Newspaper article The Canadian Press

Anka Recalls Former Flame and 'Puppy Love' Inspiration Funicello

Newspaper article The Canadian Press

Anka Recalls Former Flame and 'Puppy Love' Inspiration Funicello

Article excerpt

Anka recalls former flame Funicello

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TORONTO - Paul Anka says former flame Annette Funicello -- the inspiration for his smash song "Puppy Love" -- was "very courageous" in the way she used her multiple sclerosis diagnosis to educate others.

At an appearance Tuesday to promote his new memoir "My Way" and a CD called "Duets," the Ottawa-born music legend lauded the "Mickey Mouse Club" star, who died last week at age 70.

"She came to the forefront and educated, if you will, put a comfort zone under a lot of people who are afflicted with the same thing and dealt with it so that she could really help others," he said.

In addition, Anka -- whose lengthy list of hits also includes "Diana" and "Lonely Boy" -- spoke about his salad days on tour and the vastly different environment facing today's teen idols such as Justin Bieber.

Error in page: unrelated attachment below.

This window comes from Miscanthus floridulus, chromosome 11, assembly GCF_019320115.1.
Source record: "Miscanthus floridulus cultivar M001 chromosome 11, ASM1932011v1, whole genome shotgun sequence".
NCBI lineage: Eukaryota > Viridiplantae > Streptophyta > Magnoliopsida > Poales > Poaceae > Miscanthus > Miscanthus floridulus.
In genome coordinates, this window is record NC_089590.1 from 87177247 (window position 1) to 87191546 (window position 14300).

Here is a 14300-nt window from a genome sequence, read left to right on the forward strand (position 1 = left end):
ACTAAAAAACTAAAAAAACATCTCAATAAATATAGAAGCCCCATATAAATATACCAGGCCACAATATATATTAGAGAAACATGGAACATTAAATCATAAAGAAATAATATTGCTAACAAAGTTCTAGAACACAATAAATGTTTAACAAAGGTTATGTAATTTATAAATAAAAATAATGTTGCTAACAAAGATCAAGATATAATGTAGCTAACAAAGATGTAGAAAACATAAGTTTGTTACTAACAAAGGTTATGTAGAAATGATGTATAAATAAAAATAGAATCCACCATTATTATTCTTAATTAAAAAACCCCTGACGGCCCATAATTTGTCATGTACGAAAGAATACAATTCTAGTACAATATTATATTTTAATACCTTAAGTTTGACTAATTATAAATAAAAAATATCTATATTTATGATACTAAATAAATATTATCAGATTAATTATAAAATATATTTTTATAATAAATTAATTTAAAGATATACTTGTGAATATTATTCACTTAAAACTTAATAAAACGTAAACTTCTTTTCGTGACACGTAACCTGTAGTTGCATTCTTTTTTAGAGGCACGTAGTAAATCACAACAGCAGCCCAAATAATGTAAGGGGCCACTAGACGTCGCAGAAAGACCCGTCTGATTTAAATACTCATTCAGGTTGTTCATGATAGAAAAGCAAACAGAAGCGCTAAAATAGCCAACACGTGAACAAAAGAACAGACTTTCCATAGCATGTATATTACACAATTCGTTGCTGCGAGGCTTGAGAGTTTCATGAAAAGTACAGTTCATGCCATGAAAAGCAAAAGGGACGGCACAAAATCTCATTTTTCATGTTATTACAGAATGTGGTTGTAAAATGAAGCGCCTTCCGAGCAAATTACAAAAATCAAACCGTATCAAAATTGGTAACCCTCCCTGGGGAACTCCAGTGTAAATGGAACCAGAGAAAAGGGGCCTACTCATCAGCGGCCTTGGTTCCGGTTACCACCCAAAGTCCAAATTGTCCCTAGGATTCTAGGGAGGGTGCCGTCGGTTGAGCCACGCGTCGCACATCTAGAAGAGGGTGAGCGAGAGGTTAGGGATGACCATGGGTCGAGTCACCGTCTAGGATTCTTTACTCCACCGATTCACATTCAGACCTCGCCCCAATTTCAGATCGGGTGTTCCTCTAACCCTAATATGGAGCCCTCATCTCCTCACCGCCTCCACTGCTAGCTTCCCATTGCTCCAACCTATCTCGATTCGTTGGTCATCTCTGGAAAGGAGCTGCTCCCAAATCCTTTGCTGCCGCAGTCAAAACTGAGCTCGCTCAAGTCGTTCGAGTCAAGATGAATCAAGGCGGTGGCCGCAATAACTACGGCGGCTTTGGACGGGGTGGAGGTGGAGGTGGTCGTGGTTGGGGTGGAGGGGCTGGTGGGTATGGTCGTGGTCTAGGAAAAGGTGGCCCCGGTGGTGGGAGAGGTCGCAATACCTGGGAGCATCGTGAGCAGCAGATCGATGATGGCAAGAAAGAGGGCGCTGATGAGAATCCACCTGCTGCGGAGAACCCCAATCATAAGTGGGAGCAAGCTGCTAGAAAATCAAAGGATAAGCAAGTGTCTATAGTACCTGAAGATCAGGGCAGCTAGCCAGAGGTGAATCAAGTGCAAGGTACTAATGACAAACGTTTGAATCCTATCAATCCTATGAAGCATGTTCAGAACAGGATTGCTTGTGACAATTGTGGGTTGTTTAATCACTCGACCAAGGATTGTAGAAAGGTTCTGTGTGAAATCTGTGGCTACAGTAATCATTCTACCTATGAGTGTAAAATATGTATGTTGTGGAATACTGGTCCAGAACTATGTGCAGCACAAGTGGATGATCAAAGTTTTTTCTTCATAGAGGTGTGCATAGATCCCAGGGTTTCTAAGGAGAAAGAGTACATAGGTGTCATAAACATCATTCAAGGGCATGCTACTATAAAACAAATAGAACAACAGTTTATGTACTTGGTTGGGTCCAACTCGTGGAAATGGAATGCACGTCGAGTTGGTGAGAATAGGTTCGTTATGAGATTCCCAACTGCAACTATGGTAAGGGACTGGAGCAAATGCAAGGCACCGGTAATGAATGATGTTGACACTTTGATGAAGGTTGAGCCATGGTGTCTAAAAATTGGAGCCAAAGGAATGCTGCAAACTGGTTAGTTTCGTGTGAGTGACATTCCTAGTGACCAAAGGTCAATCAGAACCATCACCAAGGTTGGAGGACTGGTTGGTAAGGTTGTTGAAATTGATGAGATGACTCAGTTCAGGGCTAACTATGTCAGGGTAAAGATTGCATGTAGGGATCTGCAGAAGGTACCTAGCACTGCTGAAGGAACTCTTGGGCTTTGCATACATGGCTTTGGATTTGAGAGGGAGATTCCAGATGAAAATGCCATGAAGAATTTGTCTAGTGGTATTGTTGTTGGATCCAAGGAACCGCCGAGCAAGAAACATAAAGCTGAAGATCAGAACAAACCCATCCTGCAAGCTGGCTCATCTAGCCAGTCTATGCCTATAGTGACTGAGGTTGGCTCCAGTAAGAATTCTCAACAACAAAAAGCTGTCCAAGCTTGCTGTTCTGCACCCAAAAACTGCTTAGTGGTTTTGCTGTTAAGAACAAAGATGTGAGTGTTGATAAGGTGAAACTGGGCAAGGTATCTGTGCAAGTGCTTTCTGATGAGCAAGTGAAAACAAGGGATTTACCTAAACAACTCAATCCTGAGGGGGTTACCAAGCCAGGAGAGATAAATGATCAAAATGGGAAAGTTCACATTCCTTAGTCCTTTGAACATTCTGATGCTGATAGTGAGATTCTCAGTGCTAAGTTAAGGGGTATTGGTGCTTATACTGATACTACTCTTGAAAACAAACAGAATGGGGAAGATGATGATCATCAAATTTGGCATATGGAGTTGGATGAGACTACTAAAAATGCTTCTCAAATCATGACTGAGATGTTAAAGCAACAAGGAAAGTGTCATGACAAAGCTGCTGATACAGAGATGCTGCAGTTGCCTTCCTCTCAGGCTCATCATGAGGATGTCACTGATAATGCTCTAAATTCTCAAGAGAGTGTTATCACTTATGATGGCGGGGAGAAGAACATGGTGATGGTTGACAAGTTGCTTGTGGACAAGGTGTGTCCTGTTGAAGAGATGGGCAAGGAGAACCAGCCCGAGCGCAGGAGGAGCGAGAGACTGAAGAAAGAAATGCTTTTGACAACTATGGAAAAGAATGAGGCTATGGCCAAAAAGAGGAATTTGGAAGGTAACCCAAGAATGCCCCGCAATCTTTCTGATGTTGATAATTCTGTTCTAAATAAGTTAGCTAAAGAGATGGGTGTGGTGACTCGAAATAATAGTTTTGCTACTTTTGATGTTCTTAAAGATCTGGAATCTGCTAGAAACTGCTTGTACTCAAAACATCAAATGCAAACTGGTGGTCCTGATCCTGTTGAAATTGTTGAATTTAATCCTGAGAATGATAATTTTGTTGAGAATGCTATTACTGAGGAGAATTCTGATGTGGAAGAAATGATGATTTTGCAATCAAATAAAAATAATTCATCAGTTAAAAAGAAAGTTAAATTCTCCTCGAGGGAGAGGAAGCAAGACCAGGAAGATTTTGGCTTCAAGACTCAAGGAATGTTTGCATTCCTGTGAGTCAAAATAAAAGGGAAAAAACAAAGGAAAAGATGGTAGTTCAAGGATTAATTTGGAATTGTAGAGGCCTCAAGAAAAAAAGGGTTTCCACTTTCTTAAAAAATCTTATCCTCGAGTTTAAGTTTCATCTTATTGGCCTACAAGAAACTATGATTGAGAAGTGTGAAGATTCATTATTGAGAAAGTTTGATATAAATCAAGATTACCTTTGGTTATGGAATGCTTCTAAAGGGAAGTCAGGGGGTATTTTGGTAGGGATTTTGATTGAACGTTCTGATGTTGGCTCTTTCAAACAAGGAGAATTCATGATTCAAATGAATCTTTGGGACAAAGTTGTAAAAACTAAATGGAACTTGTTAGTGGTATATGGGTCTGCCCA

"I could fail back then, I could make mistakes. I could try my hand at different ways of performing. If I failed I learned from my failure," said the 71-year-old, who also wrote the theme for "The Tonight Show."

"And these kids need to learn from failure. These kids need to grow within the capsule of finding out who they really are, finding out what their limits are, where they excel, because you need mileage in life ... to really feel secure within yourself dealing with others, in any occupation frankly.

"And they don't have that luxury. They immediately are thrown all kinds of different dynamics that they can't deal with."

Anka -- who once wanted to be a journalist and worked at the Ottawa Citizen as a teen -- said writing his autobiography with David Dalton was "cathartic."

In the book, he recalls working with greats such as Frank Sinatra, Dean Martin and Sammy Davis Jr. He also relates the story of writing perhaps his biggest hit -- "My Way" -- at home in New York after learning of Sinatra's plans to retire.

"It was one o'clock in the morning. It was very surreal," Anka recalled Tuesday. "There was a major thunderstorm going on, rain pounding on my window. ... I had this melody I'd brought back from France. I didn't know quite where I was gonna go with it until that evening. …

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